I hope Nathan’s story is an encouragement to you to continue to serve and to joyfully watch for God to grow your investments.

Kingdom-Minded Coaches Part 2: From Wins First to Hearts First: How Jesus Changed My Coaching Mission

Posted: August 17, 2015 in 

The following is a post from Cobden High School volleyball coach, Nathan Emrick. Nathan has been extremely instrumental in shaping countless coaches’ philosophies through his leadership and captain selection programs. More importantly, however, is that he is a man with a heart for seeing the Kingdom expand! 

I can remember my first year as a head coach pretty vividly. It was 2009 and I was the Head Coach of the reigning 1A Softball Champion Cobden Appleknockers. We had almost everyone back from the previous year, including our entire pitching staff and infield, as well as some new players coming in that would make us even better than the previous year. Needless to say, I was feeling an immense amount of pressure. I felt so much pressure that I was making the season that should have been so much fun and exciting miserable for my players, my coaches, and especially me. At the time, I was a very new Christian and really wasn’t sure how to deal with all this outside pressure I was feeling.

See, at the time, I was completely focused on wins, championships, and awards. As a former athlete, this is what had been ingrained in me, as it is ingrained in most athletes. You are only as good as the points you score, the batting average you have, the wins you get, and the trophies you collect. As I matured as a Christian and as a coach, I realized all those things were nice, but had no bearing on my life as a disciple of Jesus.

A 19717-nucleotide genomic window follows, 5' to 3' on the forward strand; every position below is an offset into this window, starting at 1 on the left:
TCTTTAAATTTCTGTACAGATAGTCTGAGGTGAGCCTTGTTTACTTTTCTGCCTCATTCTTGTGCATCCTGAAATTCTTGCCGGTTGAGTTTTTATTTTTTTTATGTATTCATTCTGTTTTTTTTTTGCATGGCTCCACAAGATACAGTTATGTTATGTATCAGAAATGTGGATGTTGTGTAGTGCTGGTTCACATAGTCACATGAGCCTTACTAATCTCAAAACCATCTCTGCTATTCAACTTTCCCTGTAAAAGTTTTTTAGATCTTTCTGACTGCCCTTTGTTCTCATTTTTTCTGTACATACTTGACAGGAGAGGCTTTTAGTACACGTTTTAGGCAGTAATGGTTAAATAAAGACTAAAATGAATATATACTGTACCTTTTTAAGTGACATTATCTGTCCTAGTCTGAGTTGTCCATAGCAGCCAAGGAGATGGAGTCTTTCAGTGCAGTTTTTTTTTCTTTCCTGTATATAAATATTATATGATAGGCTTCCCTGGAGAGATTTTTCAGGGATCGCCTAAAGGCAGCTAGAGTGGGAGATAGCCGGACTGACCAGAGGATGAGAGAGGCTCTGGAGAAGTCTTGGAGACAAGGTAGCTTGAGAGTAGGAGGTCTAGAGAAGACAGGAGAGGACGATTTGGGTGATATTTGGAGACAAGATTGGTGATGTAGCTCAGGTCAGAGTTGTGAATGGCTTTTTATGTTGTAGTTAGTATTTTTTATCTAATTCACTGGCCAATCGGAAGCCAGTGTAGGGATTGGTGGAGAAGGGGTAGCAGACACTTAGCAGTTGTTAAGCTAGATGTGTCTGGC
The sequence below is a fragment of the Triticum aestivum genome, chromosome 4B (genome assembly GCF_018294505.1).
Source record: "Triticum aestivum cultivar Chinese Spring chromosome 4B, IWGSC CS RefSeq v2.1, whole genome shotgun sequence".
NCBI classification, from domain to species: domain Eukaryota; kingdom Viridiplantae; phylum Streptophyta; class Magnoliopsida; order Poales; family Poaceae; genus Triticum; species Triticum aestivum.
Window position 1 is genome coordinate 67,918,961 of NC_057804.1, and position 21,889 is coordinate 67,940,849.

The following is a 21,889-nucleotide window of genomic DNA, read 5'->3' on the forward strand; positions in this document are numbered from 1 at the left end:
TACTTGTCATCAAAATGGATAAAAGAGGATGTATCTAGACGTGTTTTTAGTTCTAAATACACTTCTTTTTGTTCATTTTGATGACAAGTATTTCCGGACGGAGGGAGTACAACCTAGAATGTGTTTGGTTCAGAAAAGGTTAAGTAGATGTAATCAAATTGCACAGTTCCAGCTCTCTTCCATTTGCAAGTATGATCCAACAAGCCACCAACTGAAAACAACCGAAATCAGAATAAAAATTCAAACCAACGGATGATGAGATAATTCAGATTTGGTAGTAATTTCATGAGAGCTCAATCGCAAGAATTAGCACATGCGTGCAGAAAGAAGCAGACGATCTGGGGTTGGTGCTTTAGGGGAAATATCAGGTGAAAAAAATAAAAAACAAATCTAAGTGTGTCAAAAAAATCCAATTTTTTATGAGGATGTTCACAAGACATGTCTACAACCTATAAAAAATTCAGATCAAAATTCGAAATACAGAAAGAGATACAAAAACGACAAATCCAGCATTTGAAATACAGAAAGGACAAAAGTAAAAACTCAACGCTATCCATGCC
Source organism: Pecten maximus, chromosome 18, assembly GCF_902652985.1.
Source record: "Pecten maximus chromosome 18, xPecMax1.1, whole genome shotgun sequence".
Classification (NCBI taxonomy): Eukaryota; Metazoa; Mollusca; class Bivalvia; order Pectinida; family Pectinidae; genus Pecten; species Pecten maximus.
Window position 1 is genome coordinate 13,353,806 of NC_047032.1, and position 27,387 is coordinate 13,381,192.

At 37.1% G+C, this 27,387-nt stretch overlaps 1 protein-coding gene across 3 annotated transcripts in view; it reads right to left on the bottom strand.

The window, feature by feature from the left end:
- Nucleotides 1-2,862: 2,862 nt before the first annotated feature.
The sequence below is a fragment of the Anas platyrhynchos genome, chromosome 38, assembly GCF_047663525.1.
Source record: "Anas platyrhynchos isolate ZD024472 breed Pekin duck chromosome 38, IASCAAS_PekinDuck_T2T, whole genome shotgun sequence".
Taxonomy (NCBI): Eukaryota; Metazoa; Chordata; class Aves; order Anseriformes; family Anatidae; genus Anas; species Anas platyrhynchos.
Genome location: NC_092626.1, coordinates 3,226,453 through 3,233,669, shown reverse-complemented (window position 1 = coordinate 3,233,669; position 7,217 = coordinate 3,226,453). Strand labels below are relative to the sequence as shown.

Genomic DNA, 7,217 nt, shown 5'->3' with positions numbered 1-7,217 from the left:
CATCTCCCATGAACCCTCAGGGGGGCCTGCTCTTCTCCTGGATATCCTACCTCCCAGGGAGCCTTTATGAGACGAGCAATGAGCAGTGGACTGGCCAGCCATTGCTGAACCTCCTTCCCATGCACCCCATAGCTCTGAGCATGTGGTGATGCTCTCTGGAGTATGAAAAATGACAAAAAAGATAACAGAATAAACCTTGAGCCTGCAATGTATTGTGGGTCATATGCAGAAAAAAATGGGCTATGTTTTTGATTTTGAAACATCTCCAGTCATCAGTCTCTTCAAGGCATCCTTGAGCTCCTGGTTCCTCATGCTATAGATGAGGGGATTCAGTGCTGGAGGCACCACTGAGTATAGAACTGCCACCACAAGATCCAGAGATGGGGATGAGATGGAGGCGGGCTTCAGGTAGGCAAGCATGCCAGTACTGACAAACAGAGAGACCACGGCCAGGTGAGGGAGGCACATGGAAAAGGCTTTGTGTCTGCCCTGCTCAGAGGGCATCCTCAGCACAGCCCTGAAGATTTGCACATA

I realized that Jesus did not care if I won a State Championship or went 0-35 on the year. Jesus loved me and died for me because He chose to, not because He had to. I learned through scripture, teaching, prayer, and worship, that Jesus was a man of great authority, yet selfless, loving and a man of great character. He was the only person to walk the Earth without sin, yet chose to seek out those who were considered the worst sinners of his day.

As my walk with Jesus continued to grow, I began to assess myself as a coach. I looked at those I had coached with, against, or just admired what they were doing in their sport. I assessed those that had led me in my short time as a coach and as a Christian. Hebrews 13:7 says, “Remember your leaders, those who spoke the word of God. Consider the outcome of their way of life, and imitate their faith.”